Justice Department Sues Two Hospital Systems for Agreeing to Allocate Marketing Territories
The Department of Justice today sued Charleston Area Medical Center (“CAMC”) and St. Mary’s Medical Center for unlawfully agreeing to allocate territories for the marketing of healthcare services, a practice that deprived consumers of the benefits of access to important information about competing healthcare providers. The department filed the civil antitrust lawsuit in the U.S. District Court for the Southern District of West Virginia, while simultaneously filing a proposed settlement that, if approved by the court, would resolve the lawsuit.
According to the department’s complaint, one way that hospitals compete to attract patients is by marketing their healthcare services, including through print advertisements, such as newspaper advertisements, and outdoor advertisements, such as billboards. Advertising also spurs hospitals to compete for patients by investing in providing better care and a broader range of services. The complaint alleges that CAMC and St. Mary’s curtailed competition for years by agreeing to geographic limits on the marketing of competing healthcare services. CAMC agreed not to place print or outdoor advertisements in Cabell County, West Virginia, and St. Mary’s agreed not to place print or outdoor advertisements in Kanawha County, West Virginia. The agreement disrupted competition, deprived patients of information needed to make informed healthcare decisions, and denied physicians working for the defendants the opportunity to advertise their services to potential patients.
“These hospitals limited competition by agreeing on how and where each would advertise competing healthcare services,” said Assistant Attorney General Bill Baer of the Justice Department’s Antitrust Division. “Marketing is an important tool that hospitals use to compete for patients. Today’s action will end the hospitals’ anticompetitive agreement and promote competition.”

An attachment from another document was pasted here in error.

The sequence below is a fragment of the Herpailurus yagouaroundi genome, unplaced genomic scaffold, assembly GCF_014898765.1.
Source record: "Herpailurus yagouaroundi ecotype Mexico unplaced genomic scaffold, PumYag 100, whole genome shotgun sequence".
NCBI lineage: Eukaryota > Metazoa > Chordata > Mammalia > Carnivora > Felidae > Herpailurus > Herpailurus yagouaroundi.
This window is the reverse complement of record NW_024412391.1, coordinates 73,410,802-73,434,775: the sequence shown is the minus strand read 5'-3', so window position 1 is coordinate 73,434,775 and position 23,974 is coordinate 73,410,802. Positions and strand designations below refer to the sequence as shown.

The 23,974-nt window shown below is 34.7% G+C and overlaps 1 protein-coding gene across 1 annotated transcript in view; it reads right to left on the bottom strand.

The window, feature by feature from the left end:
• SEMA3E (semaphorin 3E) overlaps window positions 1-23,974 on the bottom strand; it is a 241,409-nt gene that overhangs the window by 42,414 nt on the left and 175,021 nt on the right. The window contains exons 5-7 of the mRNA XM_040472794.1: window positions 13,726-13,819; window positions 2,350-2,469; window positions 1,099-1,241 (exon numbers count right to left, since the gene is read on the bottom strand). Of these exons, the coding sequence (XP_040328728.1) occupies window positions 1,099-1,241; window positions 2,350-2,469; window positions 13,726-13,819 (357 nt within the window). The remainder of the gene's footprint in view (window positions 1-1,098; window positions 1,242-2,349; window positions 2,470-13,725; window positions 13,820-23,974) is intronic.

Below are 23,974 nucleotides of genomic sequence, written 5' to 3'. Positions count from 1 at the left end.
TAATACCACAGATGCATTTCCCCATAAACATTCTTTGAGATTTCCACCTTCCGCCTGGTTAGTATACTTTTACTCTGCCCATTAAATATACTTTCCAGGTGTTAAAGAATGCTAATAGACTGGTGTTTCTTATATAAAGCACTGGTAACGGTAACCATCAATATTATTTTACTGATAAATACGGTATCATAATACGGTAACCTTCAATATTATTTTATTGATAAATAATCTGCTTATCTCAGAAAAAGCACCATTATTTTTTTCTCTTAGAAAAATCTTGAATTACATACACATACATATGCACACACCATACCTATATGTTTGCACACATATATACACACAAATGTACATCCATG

The proposed settlement prohibits CAMC and St. Mary’s from agreeing with other healthcare providers, including hospitals and physicians, to limit marketing or to divide any geographic market or territory. The proposed settlement also prohibits communications between the defendants about their marketing activities, subject to limited exceptions. The hospitals will also implement compliance measures designed to prevent the recurrence of these types of anticompetitive practices.
CAMC is a nonprofit West Virginia corporation headquartered in Charleston, West Virginia, which operates four general acute-care hospitals (CAMC General Hospital, CAMC Memorial Hospital, CAMC Women and Children’s Hospital, and CAMC Teays Valley Hospital) with a total of 908 beds and a medical staff of over 120 employed physicians.
St. Mary’s is a nonprofit West Virginia corporation headquartered in Huntington, West Virginia, which operates a general acute-care hospital located in Cabell County with 393 beds and a medical staff of over 50 employed physicians. St. Mary’s also serves as a teaching hospital for medical students and residents from Marshall University School of Medicine.
The proposed settlement with CAMC and St. Mary’s, along with the department’s competitive impact statement, will be published in the Federal Register, as required by the Antitrust Procedures and Penalties Act. Any person may submit written comments concerning the proposed settlement within 60 days of its publication to Peter J. Mucchetti, Chief, Litigation I Section, Antitrust Division, U.S. Department of Justice, 450 Fifth Street N.W., Suite 4100, Washington, D.C. 20530. At the conclusion of the 60-day comment period, the court may enter the final judgment upon a finding that it serves the public interest.